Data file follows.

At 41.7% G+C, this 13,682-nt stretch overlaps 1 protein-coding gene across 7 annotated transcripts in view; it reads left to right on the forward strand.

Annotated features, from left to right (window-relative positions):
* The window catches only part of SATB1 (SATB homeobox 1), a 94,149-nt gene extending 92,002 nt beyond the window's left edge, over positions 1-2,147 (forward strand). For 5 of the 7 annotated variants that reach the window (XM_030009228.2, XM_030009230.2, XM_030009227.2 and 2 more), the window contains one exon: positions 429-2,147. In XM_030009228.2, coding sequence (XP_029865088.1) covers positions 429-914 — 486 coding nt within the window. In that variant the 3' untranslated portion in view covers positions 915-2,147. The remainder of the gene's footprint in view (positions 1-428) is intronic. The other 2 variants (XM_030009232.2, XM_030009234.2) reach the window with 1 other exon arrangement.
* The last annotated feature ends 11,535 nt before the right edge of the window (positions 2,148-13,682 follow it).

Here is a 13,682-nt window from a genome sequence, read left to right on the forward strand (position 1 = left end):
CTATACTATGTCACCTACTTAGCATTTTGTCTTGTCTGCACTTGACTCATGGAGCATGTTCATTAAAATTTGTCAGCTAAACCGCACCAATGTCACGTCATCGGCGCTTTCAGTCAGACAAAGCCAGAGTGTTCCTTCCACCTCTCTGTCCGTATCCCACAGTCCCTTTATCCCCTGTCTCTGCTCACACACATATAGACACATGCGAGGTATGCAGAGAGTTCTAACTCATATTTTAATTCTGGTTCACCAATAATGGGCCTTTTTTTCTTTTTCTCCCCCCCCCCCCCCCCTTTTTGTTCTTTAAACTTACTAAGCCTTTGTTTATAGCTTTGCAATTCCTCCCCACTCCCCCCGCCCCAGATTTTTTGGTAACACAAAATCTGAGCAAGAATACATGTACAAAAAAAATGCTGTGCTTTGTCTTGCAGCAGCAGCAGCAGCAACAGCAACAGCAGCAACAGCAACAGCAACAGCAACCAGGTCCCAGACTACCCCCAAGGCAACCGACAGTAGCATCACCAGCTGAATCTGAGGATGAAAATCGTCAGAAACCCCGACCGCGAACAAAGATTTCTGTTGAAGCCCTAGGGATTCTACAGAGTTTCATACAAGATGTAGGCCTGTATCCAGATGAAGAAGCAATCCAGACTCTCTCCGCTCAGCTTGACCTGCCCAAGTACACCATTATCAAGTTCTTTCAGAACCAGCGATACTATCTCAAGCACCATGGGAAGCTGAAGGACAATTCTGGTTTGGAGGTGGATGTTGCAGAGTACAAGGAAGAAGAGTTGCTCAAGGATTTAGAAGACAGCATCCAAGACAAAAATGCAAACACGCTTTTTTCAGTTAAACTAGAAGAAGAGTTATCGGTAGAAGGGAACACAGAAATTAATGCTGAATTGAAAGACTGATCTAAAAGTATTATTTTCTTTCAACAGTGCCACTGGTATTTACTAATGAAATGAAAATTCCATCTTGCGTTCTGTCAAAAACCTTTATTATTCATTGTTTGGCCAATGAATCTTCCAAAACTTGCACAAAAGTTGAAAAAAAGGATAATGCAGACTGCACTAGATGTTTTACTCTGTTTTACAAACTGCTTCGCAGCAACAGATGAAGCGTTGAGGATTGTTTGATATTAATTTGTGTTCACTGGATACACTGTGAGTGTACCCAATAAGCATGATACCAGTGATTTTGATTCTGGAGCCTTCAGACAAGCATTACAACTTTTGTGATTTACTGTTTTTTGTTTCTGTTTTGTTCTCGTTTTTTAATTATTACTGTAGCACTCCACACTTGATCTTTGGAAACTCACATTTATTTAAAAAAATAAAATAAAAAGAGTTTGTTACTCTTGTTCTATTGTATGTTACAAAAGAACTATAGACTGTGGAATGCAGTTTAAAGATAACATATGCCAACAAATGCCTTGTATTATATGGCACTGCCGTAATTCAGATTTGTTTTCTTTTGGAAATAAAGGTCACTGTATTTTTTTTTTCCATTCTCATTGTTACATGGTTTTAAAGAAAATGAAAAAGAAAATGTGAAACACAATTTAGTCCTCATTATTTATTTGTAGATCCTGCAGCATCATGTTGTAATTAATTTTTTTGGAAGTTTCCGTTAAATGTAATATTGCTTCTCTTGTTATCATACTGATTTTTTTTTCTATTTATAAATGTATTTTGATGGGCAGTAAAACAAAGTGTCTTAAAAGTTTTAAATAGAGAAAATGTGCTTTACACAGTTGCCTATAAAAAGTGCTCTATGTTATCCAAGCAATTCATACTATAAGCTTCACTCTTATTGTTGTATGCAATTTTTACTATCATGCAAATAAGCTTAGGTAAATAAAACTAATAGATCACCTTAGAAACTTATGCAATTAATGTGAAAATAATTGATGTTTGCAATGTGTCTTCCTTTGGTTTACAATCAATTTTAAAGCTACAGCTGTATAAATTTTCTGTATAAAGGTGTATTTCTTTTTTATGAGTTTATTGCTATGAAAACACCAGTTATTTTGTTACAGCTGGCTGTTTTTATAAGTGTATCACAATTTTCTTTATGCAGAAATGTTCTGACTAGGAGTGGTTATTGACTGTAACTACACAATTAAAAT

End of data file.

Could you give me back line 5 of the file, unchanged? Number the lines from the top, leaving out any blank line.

Here is a 13,682-nt window from a genome sequence, read left to right on the forward strand (position 1 = left end):